After Mary (Mischa Barton) lost her mother, saw her father get another partner, and was packed off to boarding school, she thought things couldn't get much worse. On her first day, however, she met Tori (Jessica Paré) who turned out to be her roommate, and was friendly and welcoming; Mary, who called herself Mouse, didn't now feel at home exactly, but she did begin to feel better about the school and her place in it. Soon after she met her other roommate, the intense Paulie (Piper Perabo), but she was just as welcoming - what Mary didn't realise at first was that there was more to Paulie and Tori than being just friends...
This is a film about lesbian teenage schoolgirls, and put those thoughts out of your head right now for while there was the odd item of sauciness, that took up less than a minute of screen time in what was a painfully sincere film. Some kind of sense of humour, not to mention a sense of perspective, would not have gone amiss, but director Léa Pool, here helming her first English language movie, apparently did not wish to go down that route, so that first flush of love was represented as overwhelming, and something for Paulie to hang onto whatever the cost. This resulted in a fair amount of histrionics from Perabo, evidently out to prove her acting chops.
Trouble was, it actually showed up the actress's limitations, as with this script she couldn't make Paulie anything but rather annoying. As with many teenage based plotlines, there has to be a rebel character, and she is the one in this, but as everyone in authority is depicted as utterly nice and reasonable she is left to rail against a society that supposedly does not accept gay relationships. Thus when Tori's sister Alison (Emily VanCamp) bursts into the girls' bedroom to find the couple naked in bed together, Tori suddenly becomes very self-conscious and paranoid about what everyone thinks, much to Paulie's distress.
Tori breaks off the affair, and explains away her ex's behaviour as a simple crush, falling into the arms of a chap from the nearby boys' school. As this is a twist that occurs not even halfway through, you might have expected it to lead to all sorts of intrigue, yet the film thererafter simply marks time with variations on the same scene over and over again. Mary is our narrator, but cannot bring anything of interest to her passive observations, all of which verge on the banal as she gets sidetracked into gardening with Graham Greene (the actor, not the writer), and to add a spot of visual interest Paulie nurses an eagle back to health which then becomes some sort of metaphor for her free spiritedness or something equally daft.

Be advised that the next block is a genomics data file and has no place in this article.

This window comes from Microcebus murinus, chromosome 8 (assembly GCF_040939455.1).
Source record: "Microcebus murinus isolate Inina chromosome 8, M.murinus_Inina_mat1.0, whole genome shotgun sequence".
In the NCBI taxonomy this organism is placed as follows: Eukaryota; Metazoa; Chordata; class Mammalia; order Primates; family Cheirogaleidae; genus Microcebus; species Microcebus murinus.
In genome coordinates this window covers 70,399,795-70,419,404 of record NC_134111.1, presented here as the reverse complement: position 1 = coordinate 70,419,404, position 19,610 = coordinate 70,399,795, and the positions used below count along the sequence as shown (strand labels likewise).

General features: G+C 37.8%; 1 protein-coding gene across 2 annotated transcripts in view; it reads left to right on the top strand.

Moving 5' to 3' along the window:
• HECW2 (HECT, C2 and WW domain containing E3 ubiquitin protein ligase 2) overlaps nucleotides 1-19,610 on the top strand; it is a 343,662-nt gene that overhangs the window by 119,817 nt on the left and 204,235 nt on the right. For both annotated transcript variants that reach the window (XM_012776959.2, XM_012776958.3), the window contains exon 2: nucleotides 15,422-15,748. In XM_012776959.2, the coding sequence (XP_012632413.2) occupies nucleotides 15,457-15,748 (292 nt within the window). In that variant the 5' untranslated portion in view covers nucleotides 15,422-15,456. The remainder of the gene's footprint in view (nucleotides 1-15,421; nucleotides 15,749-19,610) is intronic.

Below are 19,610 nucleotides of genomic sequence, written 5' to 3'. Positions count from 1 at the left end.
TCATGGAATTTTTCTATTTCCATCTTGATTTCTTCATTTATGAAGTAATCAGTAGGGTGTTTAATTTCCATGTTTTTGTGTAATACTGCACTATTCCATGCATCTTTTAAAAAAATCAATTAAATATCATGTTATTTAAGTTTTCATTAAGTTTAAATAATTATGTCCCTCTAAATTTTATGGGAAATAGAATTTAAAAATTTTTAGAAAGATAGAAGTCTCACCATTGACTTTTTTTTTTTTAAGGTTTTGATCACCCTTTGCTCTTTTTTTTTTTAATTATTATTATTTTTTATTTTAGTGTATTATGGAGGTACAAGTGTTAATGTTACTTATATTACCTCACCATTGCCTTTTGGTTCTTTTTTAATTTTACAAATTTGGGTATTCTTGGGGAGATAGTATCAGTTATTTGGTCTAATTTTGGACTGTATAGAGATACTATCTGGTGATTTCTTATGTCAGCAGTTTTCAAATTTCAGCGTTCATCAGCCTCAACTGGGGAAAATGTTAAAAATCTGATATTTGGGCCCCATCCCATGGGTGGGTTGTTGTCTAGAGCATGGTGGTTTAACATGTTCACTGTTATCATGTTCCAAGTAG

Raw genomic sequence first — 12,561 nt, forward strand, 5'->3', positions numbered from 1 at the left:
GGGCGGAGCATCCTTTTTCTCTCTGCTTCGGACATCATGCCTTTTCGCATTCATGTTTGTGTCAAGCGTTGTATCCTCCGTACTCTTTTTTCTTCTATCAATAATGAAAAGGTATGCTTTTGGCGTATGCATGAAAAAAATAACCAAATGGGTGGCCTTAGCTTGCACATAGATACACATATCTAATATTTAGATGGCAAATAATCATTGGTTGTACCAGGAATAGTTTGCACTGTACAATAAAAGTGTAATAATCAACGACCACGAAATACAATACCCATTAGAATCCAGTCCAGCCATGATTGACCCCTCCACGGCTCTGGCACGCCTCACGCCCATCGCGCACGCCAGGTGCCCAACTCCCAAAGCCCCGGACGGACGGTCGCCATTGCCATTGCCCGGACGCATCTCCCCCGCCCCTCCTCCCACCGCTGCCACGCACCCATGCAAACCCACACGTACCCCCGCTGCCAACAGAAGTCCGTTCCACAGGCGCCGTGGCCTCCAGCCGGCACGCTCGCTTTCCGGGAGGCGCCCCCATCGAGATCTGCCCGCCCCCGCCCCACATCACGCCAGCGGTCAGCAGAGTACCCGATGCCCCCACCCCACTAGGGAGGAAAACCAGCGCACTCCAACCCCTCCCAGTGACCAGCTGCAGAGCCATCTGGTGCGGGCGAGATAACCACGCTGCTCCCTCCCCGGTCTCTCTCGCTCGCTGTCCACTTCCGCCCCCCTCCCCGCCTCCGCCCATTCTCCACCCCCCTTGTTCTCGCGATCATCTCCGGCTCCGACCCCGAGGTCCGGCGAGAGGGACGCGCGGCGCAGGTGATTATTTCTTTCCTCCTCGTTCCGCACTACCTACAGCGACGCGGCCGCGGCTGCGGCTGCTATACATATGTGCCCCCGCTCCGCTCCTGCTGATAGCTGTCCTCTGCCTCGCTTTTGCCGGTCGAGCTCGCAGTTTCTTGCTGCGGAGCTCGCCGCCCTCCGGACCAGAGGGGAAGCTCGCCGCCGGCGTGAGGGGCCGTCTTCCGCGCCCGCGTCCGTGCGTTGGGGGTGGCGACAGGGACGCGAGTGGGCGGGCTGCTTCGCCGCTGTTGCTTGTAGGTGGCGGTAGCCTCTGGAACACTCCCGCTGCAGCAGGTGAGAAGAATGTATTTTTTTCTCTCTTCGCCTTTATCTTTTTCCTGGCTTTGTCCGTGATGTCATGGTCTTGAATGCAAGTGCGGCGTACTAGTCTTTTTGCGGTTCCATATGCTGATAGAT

Too often the characters launch into overearnest monologues or ally themselves with classic literature in a poor case of the script's overreaching, as Paulie continues to win Tori back with increasingly unhinged antics, which you will either be watching with grim faced sympathy or more likely be rolling your eyes at as Perabo strains way over the top and eventually becomes embarrassing. For any teenagers struggling with an attraction to the same gender, Lost and Delirious does not exactly paint a positive portrait for them, inadvertently telling them that any such relationships are doomed to end in tragedy - seriously, it could be quite offensive if it was not so patently wrong-headed. If you wanted to wallow in poor me narratives, fine, but if you wanted a far more optimistic rendition of confusing feelings that ended up with a much happier conclusion, then Lukas Moodysson's romance Fucking Amal was an infinitely better choice. Music by Yves Chamberland.